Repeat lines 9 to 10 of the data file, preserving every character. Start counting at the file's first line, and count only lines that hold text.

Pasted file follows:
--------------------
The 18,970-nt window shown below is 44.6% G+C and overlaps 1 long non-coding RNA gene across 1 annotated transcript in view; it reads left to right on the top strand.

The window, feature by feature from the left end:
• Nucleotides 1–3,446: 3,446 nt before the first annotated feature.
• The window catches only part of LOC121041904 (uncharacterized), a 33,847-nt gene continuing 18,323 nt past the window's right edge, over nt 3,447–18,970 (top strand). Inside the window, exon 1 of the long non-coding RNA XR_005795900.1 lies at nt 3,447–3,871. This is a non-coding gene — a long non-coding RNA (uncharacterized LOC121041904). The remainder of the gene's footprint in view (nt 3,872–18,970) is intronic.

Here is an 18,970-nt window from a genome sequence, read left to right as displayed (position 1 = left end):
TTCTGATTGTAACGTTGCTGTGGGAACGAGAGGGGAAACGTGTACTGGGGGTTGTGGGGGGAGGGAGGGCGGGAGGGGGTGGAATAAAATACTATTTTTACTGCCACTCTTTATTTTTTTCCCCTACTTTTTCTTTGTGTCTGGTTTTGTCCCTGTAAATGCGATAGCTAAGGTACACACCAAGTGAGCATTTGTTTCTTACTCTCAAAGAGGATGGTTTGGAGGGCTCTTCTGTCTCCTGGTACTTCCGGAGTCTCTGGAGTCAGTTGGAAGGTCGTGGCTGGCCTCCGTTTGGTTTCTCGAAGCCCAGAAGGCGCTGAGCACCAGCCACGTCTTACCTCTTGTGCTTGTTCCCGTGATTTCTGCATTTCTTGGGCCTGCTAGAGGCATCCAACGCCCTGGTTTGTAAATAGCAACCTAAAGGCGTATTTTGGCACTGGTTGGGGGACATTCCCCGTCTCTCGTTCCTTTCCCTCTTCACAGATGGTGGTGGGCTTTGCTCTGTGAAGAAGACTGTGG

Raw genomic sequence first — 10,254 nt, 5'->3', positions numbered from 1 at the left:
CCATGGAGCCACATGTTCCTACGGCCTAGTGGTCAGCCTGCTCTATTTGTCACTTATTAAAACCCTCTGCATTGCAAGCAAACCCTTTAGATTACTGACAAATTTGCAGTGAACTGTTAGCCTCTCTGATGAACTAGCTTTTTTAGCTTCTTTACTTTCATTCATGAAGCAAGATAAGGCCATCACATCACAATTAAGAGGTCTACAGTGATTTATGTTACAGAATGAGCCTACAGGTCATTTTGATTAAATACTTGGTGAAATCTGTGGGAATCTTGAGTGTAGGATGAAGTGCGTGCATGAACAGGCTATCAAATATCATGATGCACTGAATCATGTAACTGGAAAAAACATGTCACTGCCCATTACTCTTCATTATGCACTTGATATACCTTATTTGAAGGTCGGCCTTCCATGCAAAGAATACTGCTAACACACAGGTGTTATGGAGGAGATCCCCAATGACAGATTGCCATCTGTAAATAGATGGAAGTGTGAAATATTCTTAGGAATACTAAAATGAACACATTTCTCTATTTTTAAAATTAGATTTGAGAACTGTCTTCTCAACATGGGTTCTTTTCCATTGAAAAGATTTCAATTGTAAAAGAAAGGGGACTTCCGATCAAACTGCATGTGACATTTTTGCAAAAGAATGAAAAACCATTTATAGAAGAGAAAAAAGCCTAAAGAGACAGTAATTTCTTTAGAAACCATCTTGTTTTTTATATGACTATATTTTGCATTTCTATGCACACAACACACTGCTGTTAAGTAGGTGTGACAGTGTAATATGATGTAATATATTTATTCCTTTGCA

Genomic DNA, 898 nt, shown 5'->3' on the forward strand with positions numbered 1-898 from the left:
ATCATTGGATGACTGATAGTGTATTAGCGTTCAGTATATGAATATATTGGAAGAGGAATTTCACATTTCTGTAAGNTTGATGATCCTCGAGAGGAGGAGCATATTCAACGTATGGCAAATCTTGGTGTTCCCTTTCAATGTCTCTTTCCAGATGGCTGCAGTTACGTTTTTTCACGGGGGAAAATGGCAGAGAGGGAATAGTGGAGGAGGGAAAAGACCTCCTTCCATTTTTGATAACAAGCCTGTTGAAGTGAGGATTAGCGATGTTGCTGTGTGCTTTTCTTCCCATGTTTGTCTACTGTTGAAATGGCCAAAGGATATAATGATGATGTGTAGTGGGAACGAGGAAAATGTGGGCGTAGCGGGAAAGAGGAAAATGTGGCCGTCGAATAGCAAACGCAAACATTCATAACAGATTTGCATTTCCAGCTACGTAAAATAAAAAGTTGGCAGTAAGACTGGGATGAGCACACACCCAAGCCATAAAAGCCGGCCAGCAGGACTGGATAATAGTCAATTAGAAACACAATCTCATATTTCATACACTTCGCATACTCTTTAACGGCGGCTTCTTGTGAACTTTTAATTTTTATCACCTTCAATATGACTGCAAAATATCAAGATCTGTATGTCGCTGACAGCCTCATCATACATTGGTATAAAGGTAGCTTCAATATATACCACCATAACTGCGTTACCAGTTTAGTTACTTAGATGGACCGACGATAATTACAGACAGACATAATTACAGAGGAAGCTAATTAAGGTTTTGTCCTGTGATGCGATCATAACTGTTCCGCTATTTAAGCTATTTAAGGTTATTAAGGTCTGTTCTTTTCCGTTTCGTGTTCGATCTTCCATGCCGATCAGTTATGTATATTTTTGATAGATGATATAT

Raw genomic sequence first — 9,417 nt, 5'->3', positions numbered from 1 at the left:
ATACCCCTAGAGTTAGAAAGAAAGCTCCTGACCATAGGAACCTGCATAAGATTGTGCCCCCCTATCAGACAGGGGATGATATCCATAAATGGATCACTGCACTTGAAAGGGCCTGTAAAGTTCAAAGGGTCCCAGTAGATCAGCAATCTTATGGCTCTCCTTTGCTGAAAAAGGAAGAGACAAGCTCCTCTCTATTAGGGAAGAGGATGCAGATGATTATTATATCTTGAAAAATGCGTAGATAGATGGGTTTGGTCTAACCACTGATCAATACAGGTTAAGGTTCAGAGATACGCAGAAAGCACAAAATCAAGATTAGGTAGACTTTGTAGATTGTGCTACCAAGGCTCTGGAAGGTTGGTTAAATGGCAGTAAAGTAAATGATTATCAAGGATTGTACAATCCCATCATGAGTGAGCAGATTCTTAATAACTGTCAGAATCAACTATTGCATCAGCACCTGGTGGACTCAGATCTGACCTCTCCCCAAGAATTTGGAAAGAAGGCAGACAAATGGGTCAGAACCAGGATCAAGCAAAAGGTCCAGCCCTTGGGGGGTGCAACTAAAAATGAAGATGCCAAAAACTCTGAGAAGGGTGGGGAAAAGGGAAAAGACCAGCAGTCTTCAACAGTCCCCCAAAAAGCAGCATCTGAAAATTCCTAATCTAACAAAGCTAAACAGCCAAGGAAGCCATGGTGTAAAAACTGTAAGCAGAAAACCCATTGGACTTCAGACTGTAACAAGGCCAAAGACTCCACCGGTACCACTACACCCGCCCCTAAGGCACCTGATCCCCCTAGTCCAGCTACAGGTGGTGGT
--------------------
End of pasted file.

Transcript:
Genomic DNA, 898 nt, shown 5'->3' on the forward strand with positions numbered 1-898 from the left:
ATCATTGGATGACTGATAGTGTATTAGCGTTCAGTATATGAATATATTGGAAGAGGAATTTCACATTTCTGTAAGNTTGATGATCCTCGAGAGGAGGAGCATATTCAACGTATGGCAAATCTTGGTGTTCCCTTTCAATGTCTCTTTCCAGATGGCTGCAGTTACGTTTTTTCACGGGGGAAAATGGCAGAGAGGGAATAGTGGAGGAGGGAAAAGACCTCCTTCCATTTTTGATAACAAGCCTGTTGAAGTGAGGATTAGCGATGTTGCTGTGTGCTTTTCTTCCCATGTTTGTCTACTGTTGAAATGGCCAAAGGATATAATGATGATGTGTAGTGGGAACGAGGAAAATGTGGGCGTAGCGGGAAAGAGGAAAATGTGGCCGTCGAATAGCAAACGCAAACATTCATAACAGATTTGCATTTCCAGCTACGTAAAATAAAAAGTTGGCAGTAAGACTGGGATGAGCACACACCCAAGCCATAAAAGCCGGCCAGCAGGACTGGATAATAGTCAATTAGAAACACAATCTCATATTTCATACACTTCGCATACTCTTTAACGGCGGCTTCTTGTGAACTTTTAATTTTTATCACCTTCAATATGACTGCAAAATATCAAGATCTGTATGTCGCTGACAGCCTCATCATACATTGGTATAAAGGTAGCTTCAATATATACCACCATAACTGCGTTACCAGTTTAGTTACTTAGATGGACCGACGATAATTACAGACAGACATAATTACAGAGGAAGCTAATTAAGGTTTTGTCCTGTGATGCGATCATAACTGTTCCGCTATTTAAGCTATTTAAGGTTATTAAGGTCTGTTCTTTTCCGTTTCGTGTTCGATCTTCCATGCCGATCAGTTATGTATATTTTTGATAGATGATATAT